When seeking medical treatment, the healthcare provider who treats you must provide you with a minimum standard of care. Failure to do so would constitute a breach of duty of care.
Sometimes, a doctor may miss or misdiagnose your injury while providing this minimum standard of care. It is possible for complications to arise even when a doctor is fulfilling their duty of care to you.
However, if your injury was missed or misdiagnosed because your doctor failed to provide you with this minimum standard of care, this is an example of medical negligence. You may be able to claim for any additional harm caused to you by this breach of duty. This is the case whether the NHS or a private healthcare provider was responsible for a breach of duty of care.
To determine whether the care you received was an example of negligence, the courts will usually ask a panel of the medical professional’s peers whether the actions taken fell within this minimum standard of care. If they confirm that the treatment fell below the acceptable standard, the doctor would be considered negligence. This is referred to as the Bolam Test.
It’s important to note that you will only be able to claim compensation for additional harm caused to you by the negligence. If you suffered a broken ankle, it’s likely that you would have experienced some pain and suffering even if a diagnosis was made. You will only be able to claim for additional harm caused to you by the misdiagnosis.
There are a number of reasons that an injury might be misdiagnosed or missed entirely. These include:
- Medical professionals referring to incorrect patient notes
- Failure to order the right diagnostic tests, such as X-rays or CT scans
- Misreading the results of CT scans or X-rays when they are performed
As we have already mentioned, there are some circumstances where an injury may be misdiagnosed even when the doctor is providing the minimum standard of care. For instance, there may be some circumstances where a doctor could not be reasonably expected to spot the signs of a fracture, meaning that a failure to order a diagnostic test would not constitute care of an unacceptable standard.
There are time limits that apply to personal injury and medical negligence claims. Generally, you have three years from the date the incident occurred or the date that you became aware that your injuries were a result of negligence. The latter is known as the “date of knowledge”. There are some exceptions to this, however.
For instance, if you are under 18 at the time you are injured because of someone else’s negligence, then the 3-year time limit is suspended until you turn 18. This is because you cannot pursue your own claim while you’re underage. Before this, a litigation friend can claim on your behalf.
Similarly, a litigation friend can pursue a claim for someone who lacks the mental capacity to claim themselves. In the event that they regain the mental capacity to claims, they have 3 years from their recovery to claim on their own behalf; while they lack the capacity to claim, the time limit is suspended indefinitely.
For more information on the time limits to making a claim, and the exceptions that apply, get in touch with our team today.
Ankle injury compensation amounts can depend on the evidence you are able to provide to support your claim. Evidence must show that a breach of a duty of care resulted in your suffering. This also applies in medical negligence claims; the evidence must show that unnecessary harm occurred because of a breach of the duty of care.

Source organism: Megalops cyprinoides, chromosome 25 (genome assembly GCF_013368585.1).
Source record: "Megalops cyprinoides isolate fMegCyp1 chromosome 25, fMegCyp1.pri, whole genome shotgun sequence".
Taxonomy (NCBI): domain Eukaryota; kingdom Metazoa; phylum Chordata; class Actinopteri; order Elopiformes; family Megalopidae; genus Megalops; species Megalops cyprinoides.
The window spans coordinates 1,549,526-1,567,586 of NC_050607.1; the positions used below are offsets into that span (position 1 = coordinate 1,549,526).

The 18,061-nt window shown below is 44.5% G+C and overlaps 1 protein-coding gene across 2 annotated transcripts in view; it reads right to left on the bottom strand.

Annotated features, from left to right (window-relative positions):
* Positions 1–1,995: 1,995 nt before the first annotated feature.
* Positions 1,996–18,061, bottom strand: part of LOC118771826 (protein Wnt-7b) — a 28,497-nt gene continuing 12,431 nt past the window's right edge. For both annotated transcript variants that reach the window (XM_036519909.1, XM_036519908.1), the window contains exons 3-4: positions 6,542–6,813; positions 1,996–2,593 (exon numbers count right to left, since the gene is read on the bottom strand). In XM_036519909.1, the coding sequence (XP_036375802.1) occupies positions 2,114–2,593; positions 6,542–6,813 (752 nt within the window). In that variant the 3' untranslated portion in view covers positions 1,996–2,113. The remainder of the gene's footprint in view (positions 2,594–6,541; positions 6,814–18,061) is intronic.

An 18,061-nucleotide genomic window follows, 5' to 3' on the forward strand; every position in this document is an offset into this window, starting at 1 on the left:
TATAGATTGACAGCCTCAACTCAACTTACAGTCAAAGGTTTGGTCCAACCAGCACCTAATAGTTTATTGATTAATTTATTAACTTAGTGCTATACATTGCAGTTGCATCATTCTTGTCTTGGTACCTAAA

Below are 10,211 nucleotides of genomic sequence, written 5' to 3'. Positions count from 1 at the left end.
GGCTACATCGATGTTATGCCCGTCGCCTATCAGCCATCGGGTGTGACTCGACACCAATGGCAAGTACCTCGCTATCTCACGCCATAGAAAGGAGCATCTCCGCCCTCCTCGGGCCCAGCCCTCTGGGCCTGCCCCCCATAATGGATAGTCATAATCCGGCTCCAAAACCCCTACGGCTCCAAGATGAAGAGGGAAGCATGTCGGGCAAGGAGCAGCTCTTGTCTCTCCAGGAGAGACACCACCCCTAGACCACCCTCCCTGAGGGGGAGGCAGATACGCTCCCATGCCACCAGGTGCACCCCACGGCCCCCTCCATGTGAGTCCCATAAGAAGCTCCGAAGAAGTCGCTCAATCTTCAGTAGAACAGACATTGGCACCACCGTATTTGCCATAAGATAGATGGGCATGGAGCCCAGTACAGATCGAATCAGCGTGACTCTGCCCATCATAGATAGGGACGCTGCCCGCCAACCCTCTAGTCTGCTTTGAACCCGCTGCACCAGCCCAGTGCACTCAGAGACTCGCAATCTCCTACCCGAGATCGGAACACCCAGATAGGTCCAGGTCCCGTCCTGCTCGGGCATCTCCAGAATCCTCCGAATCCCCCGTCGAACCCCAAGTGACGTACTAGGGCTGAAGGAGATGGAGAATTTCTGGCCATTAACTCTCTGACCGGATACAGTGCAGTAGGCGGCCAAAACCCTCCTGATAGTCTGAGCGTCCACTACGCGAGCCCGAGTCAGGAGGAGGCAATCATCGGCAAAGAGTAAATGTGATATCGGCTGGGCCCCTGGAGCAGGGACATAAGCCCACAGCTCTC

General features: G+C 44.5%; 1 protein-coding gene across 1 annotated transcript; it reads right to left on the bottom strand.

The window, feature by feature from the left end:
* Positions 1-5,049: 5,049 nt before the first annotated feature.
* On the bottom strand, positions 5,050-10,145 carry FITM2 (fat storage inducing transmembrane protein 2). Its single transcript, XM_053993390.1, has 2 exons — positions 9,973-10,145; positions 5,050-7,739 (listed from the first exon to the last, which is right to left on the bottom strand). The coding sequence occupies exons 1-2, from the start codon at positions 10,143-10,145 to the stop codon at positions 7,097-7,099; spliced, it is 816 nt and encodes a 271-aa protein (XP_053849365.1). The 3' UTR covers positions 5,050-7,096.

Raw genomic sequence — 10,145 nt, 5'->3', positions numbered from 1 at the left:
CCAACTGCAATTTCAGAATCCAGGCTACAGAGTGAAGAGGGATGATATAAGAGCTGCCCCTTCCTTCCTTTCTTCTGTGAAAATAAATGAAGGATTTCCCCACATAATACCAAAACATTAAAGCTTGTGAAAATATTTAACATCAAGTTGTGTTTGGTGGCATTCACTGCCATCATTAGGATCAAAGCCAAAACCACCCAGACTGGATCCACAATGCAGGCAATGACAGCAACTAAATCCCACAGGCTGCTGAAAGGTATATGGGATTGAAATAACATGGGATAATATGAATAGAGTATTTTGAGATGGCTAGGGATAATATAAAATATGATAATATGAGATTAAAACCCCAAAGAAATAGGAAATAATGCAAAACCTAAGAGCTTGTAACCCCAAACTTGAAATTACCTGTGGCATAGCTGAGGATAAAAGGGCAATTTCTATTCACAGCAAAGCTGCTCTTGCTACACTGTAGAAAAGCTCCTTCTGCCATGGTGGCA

Evidence to support claims for ankle injury settlement amounts in the UK could include:
- Photos of the ankle injury.
- Medical records.
- Mobile phone, dashcam or CCTV footage.
- Witness contact details.
- Photos of the accident scene.
The above list is not exhaustive. At this stage, you may wish to seek legal advice. A No Win No Fee solicitor would be able to help you gather the evidence needed to support your claim.
Call our advisors for more information about the ankle injury settlement amounts in the UK or why we cannot provide a figure for the average payout for an ankle injury.
If you meet the relevant eligibility criteria for making a personal injury claim for broken ankle compensation, you may wish to get help from a lawyer. They could assist with gathering evidence for your claim and could negotiate compensation for you.
A lawyer from our panel may offer to take on your claim on a No Win No Fee basis with a Conditional Fee Agreement. Under this arrangement, you would not have to pay your lawyer for their services upfront or throughout the claims process. If your claim fails, you would not have to pay for their work either.
Should your claim for compensation for your broken ankle succeed, they would deduct a success fee from your compensation. This is a small, legally capped percentage of your payout.
If you’d like to know whether you could be eligible to work with a lawyer from our panel, you can contact our advisors. They can also answer any questions you might have about starting your claim.
We appreciate the time you have taken to read this guide. We hope that it has been of use to you. If you need any help at all on this subject, don’t hesitate to get in touch:
In addition to the information in this guide, we have included the following guides that you may find useful.
Could I claim compensation for a minor break or fracture?
Yes. Even a minor fracture can impact your quality of life and cause you to incur costs that you otherwise wouldn’t have.
Could you claim for complications caused by misdiagnosis?
Yes, you can claim for complications caused directly as a result of your injury being misdiagnosed. In order for you to do so, however, the misdiagnosis must have been an example of the medical professional breaching their duty of care.
Could you claim on behalf of a child?
Yes. You can be appointed as a “litigation friend”. This is an adult who makes decisions about a court case on behalf of a child.
Thank you for reading our guide on claiming broken ankle compensation.
Guide by FE
Checked by NC